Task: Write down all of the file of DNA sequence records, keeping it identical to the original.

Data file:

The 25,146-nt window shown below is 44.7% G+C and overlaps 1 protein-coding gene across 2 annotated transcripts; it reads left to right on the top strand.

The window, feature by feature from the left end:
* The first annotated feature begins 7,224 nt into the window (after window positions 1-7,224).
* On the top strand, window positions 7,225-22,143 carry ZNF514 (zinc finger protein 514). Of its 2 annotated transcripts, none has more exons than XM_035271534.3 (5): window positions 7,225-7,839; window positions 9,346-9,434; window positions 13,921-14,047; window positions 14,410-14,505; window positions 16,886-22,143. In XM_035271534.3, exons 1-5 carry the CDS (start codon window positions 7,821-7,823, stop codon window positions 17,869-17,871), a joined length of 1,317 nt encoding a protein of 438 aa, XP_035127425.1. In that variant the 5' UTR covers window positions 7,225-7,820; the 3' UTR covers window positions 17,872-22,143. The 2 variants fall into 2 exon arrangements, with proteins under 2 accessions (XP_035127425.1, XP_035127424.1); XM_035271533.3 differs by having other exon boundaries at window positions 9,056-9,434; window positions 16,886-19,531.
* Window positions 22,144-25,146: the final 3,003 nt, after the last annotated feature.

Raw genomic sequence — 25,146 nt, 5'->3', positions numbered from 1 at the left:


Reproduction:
The 25,146-nt window shown below is 44.7% G+C and overlaps 1 protein-coding gene across 2 annotated transcripts; it reads left to right on the top strand.

The window, feature by feature from the left end:
* The first annotated feature begins 7,224 nt into the window (after window positions 1-7,224).
* On the top strand, window positions 7,225-22,143 carry ZNF514 (zinc finger protein 514). Of its 2 annotated transcripts, none has more exons than XM_035271534.3 (5): window positions 7,225-7,839; window positions 9,346-9,434; window positions 13,921-14,047; window positions 14,410-14,505; window positions 16,886-22,143. In XM_035271534.3, exons 1-5 carry the CDS (start codon window positions 7,821-7,823, stop codon window positions 17,869-17,871), a joined length of 1,317 nt encoding a protein of 438 aa, XP_035127425.1. In that variant the 5' UTR covers window positions 7,225-7,820; the 3' UTR covers window positions 17,872-22,143. The 2 variants fall into 2 exon arrangements, with proteins under 2 accessions (XP_035127425.1, XP_035127424.1); XM_035271533.3 differs by having other exon boundaries at window positions 9,056-9,434; window positions 16,886-19,531.
* Window positions 22,144-25,146: the final 3,003 nt, after the last annotated feature.

Raw genomic sequence — 25,146 nt, 5'->3', positions numbered from 1 at the left: